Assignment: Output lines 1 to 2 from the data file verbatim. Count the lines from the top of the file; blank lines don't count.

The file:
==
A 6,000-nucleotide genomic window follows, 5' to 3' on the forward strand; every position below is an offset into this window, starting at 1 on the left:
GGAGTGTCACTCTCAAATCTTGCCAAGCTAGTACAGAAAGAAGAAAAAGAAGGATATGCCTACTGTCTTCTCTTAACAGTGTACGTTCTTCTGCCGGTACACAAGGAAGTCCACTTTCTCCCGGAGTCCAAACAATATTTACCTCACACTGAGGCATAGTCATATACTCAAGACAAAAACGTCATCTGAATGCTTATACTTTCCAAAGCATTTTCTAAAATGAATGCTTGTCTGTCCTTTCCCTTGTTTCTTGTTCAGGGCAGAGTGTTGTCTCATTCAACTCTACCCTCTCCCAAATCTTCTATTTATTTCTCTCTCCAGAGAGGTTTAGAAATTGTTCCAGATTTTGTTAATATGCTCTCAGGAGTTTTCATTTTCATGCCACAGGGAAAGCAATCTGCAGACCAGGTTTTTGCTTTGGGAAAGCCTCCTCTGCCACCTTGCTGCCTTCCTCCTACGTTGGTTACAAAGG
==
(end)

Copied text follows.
A 6,000-nucleotide genomic window follows, 5' to 3' on the forward strand; every position below is an offset into this window, starting at 1 on the left:
GGAGTGTCACTCTCAAATCTTGCCAAGCTAGTACAGAAAGAAGAAAAAGAAGGATATGCCTACTGTCTTCTCTTAACAGTGTACGTTCTTCTGCCGGTACACAAGGAAGTCCACTTTCTCCCGGAGTCCAAACAATATTTACCTCACACTGAGGCATAGTCATATACTCAAGACAAAAACGTCATCTGAATGCTTATACTTTCCAAAGCATTTTCTAAAATGAATGCTTGTCTGTCCTTTCCCTTGTTTCTTGTTCAGGGCAGAGTGTTGTCTCATTCAACTCTACCCTCTCCCAAATCTTCTATTTATTTCTCTCTCCAGAGAGGTTTAGAAATTGTTCCAGATTTTGTTAATATGCTCTCAGGAGTTTTCATTTTCATGCCACAGGGAAAGCAATCTGCAGACCAGGTTTTTGCTTTGGGAAAGCCTCCTCTGCCACCTTGCTGCCTTCCTCCTACGTTGGTTACAAAGG